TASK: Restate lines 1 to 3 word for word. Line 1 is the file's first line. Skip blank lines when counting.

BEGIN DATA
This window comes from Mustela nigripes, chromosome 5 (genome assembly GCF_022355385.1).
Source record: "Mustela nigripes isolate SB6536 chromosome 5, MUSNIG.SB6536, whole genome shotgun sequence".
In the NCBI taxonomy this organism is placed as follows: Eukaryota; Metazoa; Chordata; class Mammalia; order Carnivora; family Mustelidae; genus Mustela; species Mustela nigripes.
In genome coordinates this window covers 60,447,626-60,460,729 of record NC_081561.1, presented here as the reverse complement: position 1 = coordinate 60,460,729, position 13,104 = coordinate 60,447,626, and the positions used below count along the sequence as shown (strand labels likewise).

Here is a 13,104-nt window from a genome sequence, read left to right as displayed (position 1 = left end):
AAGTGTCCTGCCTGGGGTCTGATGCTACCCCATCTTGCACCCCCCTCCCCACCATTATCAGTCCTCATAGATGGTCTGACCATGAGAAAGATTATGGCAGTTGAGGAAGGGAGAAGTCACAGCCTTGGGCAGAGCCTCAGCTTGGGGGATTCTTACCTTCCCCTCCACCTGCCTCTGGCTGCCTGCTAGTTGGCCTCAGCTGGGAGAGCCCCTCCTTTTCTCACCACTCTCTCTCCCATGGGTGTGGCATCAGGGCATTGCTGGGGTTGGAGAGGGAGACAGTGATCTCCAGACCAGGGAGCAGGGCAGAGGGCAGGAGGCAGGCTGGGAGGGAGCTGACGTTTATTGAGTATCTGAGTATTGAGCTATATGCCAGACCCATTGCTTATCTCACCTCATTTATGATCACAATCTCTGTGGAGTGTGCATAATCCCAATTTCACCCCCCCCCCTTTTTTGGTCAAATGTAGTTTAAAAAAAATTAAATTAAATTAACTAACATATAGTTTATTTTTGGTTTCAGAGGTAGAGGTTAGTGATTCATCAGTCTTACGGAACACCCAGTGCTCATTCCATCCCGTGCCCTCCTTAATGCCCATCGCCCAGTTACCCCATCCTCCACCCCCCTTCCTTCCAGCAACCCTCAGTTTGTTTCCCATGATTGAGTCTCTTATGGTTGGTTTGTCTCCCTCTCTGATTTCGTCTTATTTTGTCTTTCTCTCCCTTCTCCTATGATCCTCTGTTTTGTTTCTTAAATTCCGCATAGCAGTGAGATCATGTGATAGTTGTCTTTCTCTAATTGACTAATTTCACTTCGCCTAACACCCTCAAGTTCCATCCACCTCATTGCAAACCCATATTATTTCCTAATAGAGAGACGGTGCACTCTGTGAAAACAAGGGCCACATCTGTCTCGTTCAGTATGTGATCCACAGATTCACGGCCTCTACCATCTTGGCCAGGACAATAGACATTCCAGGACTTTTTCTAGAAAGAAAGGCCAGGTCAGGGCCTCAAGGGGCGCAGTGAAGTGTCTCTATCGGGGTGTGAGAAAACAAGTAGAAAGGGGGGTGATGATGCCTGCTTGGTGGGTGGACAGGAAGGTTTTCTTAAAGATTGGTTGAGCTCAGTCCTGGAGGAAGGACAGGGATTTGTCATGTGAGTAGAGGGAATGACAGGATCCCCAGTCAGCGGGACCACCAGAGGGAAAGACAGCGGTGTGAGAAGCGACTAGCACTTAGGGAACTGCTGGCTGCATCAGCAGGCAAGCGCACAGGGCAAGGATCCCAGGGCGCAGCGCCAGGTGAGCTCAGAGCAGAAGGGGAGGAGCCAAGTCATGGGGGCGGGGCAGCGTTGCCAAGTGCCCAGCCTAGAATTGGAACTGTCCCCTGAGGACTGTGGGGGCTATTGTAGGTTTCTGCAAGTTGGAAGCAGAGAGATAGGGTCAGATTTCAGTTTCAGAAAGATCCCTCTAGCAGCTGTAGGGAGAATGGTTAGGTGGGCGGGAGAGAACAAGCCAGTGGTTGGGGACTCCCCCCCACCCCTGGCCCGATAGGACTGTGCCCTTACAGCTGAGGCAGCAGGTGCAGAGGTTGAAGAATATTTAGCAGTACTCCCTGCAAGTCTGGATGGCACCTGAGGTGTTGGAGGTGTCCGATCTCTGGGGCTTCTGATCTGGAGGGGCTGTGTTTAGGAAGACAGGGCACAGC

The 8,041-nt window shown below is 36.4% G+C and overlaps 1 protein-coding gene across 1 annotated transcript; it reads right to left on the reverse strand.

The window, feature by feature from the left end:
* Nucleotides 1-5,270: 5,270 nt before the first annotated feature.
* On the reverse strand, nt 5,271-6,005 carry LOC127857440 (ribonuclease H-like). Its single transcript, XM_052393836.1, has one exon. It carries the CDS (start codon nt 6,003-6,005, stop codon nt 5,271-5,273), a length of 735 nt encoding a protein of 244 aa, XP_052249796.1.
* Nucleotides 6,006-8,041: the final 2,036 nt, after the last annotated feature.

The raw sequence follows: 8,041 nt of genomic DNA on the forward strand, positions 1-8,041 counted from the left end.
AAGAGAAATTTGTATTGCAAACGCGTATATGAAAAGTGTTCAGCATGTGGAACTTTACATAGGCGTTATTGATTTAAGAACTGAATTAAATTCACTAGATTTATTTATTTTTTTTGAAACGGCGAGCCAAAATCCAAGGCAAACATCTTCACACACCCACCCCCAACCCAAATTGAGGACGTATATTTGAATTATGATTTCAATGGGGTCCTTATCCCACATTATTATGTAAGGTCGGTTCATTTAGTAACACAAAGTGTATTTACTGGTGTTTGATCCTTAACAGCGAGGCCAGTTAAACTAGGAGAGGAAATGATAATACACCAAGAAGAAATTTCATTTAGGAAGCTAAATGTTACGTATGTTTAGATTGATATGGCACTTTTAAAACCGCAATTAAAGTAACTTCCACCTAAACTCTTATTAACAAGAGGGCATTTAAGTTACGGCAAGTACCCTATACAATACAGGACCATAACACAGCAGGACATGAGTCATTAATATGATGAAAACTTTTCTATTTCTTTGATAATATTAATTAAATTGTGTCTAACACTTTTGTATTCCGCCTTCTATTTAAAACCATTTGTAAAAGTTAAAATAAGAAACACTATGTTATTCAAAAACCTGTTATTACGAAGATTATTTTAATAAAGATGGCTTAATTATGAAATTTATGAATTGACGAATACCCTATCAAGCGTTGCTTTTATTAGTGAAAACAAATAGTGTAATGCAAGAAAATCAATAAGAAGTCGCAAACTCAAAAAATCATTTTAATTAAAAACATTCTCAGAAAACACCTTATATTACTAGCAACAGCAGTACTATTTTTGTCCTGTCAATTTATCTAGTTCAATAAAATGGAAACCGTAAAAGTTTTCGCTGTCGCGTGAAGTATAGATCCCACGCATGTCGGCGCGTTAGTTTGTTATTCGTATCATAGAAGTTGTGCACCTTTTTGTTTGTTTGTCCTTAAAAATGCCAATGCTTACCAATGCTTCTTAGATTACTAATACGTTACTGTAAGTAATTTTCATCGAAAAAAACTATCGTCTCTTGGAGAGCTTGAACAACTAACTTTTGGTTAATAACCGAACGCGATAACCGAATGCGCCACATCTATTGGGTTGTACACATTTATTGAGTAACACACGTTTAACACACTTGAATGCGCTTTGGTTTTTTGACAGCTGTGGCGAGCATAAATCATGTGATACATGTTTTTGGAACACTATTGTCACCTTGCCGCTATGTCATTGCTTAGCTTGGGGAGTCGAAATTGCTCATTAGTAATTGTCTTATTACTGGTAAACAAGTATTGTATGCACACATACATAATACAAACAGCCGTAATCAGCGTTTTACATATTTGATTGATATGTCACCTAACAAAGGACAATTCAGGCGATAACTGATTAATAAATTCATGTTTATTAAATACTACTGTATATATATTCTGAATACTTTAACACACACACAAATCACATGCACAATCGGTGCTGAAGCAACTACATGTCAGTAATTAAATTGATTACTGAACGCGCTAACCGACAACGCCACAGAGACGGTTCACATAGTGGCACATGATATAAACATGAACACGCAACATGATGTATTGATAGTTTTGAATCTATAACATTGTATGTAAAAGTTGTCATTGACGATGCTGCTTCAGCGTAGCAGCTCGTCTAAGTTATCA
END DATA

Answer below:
This window comes from Mustela nigripes, chromosome 5 (genome assembly GCF_022355385.1).
Source record: "Mustela nigripes isolate SB6536 chromosome 5, MUSNIG.SB6536, whole genome shotgun sequence".
In the NCBI taxonomy this organism is placed as follows: Eukaryota; Metazoa; Chordata; class Mammalia; order Carnivora; family Mustelidae; genus Mustela; species Mustela nigripes.